EU: Earth warming faster

OSLO/BONN Tue Apr 7, 2009 6:03pm BST

A mountain is reflected in a bay that used to be covered by the Sheldon glacier on the Antarctic peninsula, January 14, 2009. REUTERS/Alister Doyle

A mountain is reflected in a bay that used to be covered by the Sheldon glacier on the Antarctic peninsula, January 14, 2009.

Credit: Reuters/Alister Doyle

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OSLO/BONN (Reuters) - Global warming is likely to overshoot a 2 degrees Celsius (3.6 F) rise seen by the European Union and many developing nations as a trigger for "dangerous" change, a Reuters poll of scientists showed on Tuesday.

Nine of 11 experts, who were among authors of the final summary by the U.N.'s Intergovernmental Panel on Climate Change in 2007 (IPCC), also said the evidence that mankind was to blame for climate change had grown stronger in the past two years.

Giving personal views of recent research, most projected on average a faster melt of summer ice in the Arctic and a quicker rise in sea levels than estimated in the 2007 report, the most authoritative overview to date drawing on work by 2,500 experts.

"A lot of the impacts we're seeing are running ahead of our expectations," said William Hare of the Potsdam Institute for Climate Impact Research.

Ten of 11 experts said it was at best "unlikely" -- or less than a one-third chance -- that the world would manage to limit warming to a 2 degrees Celsius (3.6 Fahrenheit) rise above pre-industrial levels.

"Scientifically it can be done. But it's unlikely given the level of political will," said Salemeel Huq at the International Institute for Environment and Development in London.

And David Karoly, of the University of Melbourne, said the world was "very unlikely" to reach the goal.

"The concentration of long-lived greenhouse gases in the atmosphere is already enough to cause warming of more than 2C above pre-industrial levels, and we are continuing to emit more and more greenhouse gases into the atmosphere," he said.

BONN TALKS

Officials from 175 nations are meeting in Bonn, Germany, for 11 days of negotiations lasting until April 8 on a new U.N. climate treaty due to be agreed in December. Reuters got 11 replies to five questions, sent to 35 IPCC authors.

The European Union, many developing nations and environmental groups say 2 Celsius above pre-industrial levels is the maximum to avoid the worst of rising sea levels, floods, droughts or heatwaves. Temperatures are already up 0.7 Celsius.

An alliance of 43 small island developing states, who fear being swamped, want temperatures limited to an even tougher goal of below 1.5 Celsius. They say rich nations should sharply cut greenhouse gas emissions, mainly from burning fossil fuels.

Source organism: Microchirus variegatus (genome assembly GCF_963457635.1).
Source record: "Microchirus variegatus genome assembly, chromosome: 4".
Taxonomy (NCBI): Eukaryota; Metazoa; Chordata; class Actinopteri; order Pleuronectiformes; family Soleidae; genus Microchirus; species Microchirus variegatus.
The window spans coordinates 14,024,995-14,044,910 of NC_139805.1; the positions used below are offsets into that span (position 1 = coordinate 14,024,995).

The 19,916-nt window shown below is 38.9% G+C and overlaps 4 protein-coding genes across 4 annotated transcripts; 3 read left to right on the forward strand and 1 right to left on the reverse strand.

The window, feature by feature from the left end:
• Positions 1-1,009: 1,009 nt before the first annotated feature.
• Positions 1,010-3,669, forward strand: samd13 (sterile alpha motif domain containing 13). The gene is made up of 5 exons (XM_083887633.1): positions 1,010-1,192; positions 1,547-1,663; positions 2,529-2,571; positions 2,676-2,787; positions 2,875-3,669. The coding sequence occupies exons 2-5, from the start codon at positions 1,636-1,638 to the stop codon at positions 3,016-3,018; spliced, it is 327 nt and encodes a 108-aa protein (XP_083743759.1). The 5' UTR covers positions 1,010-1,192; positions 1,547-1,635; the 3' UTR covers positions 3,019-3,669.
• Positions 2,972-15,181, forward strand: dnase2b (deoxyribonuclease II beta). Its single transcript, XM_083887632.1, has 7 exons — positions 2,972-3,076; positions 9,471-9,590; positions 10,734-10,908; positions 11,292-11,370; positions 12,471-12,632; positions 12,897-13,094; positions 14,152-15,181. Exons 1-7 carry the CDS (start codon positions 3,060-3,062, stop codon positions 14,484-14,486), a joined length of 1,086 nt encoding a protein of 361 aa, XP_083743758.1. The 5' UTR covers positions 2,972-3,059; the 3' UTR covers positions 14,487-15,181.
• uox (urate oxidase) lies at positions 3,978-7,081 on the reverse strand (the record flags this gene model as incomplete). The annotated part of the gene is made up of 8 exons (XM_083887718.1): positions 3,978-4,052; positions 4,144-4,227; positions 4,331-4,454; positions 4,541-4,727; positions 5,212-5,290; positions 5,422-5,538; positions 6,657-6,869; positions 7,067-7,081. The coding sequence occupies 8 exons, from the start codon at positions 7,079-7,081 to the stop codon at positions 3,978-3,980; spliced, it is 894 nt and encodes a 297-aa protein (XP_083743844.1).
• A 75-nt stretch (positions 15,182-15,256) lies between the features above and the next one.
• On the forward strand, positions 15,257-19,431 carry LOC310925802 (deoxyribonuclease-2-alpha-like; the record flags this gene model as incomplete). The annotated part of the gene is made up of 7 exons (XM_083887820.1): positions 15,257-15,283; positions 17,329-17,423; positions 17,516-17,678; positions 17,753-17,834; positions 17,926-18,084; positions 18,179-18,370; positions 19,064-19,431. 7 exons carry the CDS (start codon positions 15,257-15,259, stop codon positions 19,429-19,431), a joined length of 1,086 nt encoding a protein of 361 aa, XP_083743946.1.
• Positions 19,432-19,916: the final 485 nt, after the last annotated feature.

Removal of manmade sun-blocking smoke under clean air laws may add a 1 Celsius rise while oceans will warm further under a lag effect, underscoring how near the 2 degrees limit is already.

The IPCC said in 2007 that it was at least 90 percent certain that human activities, led by burning fossil fuels, were the main cause of warming in the past 50 years. Nine reckoned that evidence was stronger, two said it was unchanged.

Six of the scientists said world average annual temperatures would set a new record by 2015 -- and another four projected that it would happen by 2020 -- dismissing views from skeptics that global warming has stopped.

The hottest year since records began in the 19th century was 1998, according to the World Meteorological Organization.

And the scientists generally said that sea levels would rise faster than projected in the IPCC report, in a threat to many cities, islands and coasts from Bangladesh to Florida.

The IPCC said seas would rise by between 18 and 59 cms (7-24 inches) this century. But it pointed to big uncertainties about ice sheets in Greenland or Antarctica -- one IPCC estimate was that this ice could add up to 20 cms to sea level rise.

In the poll, the lowest projection for sea level rise by 2100 was 30-40 cms, the highest up to 140 cms.

And 10 of those polled projected that Arctic late summer sea ice could vanish before 2050, with two saying it could disappear by 2020. The IPCC had said some scenarios pointed to a loss in the latter half of the century.

-- For Reuters latest environment blogs click on: blogs.reuters.com/environment/

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